There are way more than seven things to do in Lyon, but if you’re short on time and want to tick off some of the lesser known must-dos, consider this your checklist…
Les Halles de Lyon
This indoor food market is a little on the touristy side but like Borough or Broadway market in London, it’s an attraction that the locals love too. Get there early to avoid the coach-loads of visitors piling through and blocking the small lanes between each stand and be sure to hover long enough to sample ends of cheese and slithers of charcuterie. There’s a mini supermarket too, which is unlike anything back home, boasting about 30 different types of mustard – I even saw gold mustard – pâté and preserves, and some rather pricey fresh veg. If you only buy one thing, make it a slice of pâté en croute. You’ll know the stand I mean once you’ve passed it as they sell only pâté en croute, about 30 varieties, and they are real works of art. I still think about the chicken and mustard slice I had.
See lions and tiger and bears!
When we went to Lyon, we spent about 40 euros on picnic stuff at the aforementioned market – like the ballers we are – and took it to the nearest park Google maps would show us. That park turned out to be quite a lot more than the name suggests. Parc de la Tête d’Or is home to lots of green space, naturally, but also woodland, deer, lakes, medieval watchtowers, several cafes and a restaurant, a puppet theatre AND A ZOO. It’s completely free and you could easily spend the whole afternoon taking it all in. Afterwards, find a route back into the city that takes you along the motorway. As you walk the pavement, you’ll see steps leading down into trees. Follow them down into throngs of trees and patches of wild flowers, which break to reveal beach-like areas along the river. This is THE spot for those great shots of Lyon’s colourful buildings you see on Instagram.
Lyon is a great place to shop, whether you’re searching for beauty mecca (that’s Sephora for the uninitiated and there’s three in the city), designer labels or achingly cool independent brands. The main high street has everything most shoppers might need but those looking for something unique to take home should stop by Les Puces de Canal on a Sunday. The huge flea market runs all along the water and is home to some really interesting antiques.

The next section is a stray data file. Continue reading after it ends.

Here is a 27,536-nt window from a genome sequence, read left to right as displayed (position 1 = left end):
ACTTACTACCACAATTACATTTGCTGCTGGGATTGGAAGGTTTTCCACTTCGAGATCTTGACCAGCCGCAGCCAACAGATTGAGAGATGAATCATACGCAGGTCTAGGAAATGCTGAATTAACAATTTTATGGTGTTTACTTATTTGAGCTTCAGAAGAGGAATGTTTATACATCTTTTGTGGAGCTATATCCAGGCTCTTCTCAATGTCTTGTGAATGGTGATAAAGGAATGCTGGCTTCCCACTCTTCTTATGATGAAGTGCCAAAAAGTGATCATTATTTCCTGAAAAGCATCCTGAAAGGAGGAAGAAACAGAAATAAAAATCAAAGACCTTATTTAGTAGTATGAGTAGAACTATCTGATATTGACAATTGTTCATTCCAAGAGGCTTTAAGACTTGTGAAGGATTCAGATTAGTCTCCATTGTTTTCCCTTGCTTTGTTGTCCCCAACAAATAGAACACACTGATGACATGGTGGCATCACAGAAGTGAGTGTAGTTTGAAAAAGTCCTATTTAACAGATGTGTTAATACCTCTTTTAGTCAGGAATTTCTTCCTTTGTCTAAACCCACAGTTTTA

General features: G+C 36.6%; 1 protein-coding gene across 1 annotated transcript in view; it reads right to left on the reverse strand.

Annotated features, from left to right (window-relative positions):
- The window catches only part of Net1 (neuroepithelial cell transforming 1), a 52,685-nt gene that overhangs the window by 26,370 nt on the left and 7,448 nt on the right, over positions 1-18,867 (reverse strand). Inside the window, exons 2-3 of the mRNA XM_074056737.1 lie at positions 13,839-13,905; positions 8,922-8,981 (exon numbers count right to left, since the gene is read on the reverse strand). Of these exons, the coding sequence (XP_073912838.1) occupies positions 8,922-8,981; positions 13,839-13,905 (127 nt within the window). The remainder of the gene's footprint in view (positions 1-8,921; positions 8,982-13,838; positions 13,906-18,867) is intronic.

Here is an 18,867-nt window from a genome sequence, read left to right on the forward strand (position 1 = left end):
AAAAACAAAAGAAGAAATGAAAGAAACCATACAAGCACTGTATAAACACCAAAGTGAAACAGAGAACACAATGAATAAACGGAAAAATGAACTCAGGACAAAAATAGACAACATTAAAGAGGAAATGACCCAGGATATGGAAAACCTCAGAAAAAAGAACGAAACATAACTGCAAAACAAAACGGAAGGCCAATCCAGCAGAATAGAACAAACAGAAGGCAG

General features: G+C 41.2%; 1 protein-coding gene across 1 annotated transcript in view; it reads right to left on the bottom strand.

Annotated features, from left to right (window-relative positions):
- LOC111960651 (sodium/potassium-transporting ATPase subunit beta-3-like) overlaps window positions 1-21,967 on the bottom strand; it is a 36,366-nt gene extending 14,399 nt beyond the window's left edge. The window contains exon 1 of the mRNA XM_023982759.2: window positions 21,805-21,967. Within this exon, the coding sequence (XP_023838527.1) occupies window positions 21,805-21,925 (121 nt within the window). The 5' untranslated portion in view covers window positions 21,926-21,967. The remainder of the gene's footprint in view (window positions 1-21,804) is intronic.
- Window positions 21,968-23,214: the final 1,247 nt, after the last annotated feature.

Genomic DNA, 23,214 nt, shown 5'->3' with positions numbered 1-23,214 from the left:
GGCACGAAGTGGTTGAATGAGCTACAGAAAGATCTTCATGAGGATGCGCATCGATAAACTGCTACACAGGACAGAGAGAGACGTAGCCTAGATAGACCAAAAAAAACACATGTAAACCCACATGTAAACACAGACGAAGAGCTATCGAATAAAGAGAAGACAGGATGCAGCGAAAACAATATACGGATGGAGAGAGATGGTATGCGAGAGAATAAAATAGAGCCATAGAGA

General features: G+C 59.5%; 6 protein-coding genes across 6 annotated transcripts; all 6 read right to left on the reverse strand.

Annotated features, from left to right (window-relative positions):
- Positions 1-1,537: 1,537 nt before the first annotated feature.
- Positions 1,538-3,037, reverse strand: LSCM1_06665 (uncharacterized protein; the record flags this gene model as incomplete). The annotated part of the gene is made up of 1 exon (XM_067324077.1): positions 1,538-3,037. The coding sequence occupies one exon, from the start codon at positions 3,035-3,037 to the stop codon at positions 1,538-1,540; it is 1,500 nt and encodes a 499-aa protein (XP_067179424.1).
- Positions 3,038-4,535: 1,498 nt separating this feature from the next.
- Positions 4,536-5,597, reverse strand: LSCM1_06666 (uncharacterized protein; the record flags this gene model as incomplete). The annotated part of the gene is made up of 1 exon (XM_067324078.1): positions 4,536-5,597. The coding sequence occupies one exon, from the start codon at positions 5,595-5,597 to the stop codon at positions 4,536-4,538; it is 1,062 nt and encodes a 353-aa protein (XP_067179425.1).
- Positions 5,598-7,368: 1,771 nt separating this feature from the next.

Eat at a traditional bouchon
A bouchon is a family-run bistro that serves traditional Lyonnaise food (see: lardons fest) and often has an old worldy, higgledy-piggledy feel inside. There are about 20 genuine bouchons left in Lyon, though many restaurants profess to be one so look out for hallmarks like the red-and-white checked tablecloths, charcuterie hanging near the counter, uncomfortable wooden chairs, and plenty of pig references. It’s well worth searching your favourite food blogs for recommendations as everyone has a favourite, myself included. I love Le Garet (which is so damn authentic there’s not even a website to link to). I’ll write a proper review soon, but to give you an idea of what to expect, before we’d even looked at a menu they put a little bowl of snacks – nuts I thought – on the table and told us there was more where that came from. They were not nuts, but big fat, unctuous pork scratchings slathered in salt. That was just the beginning…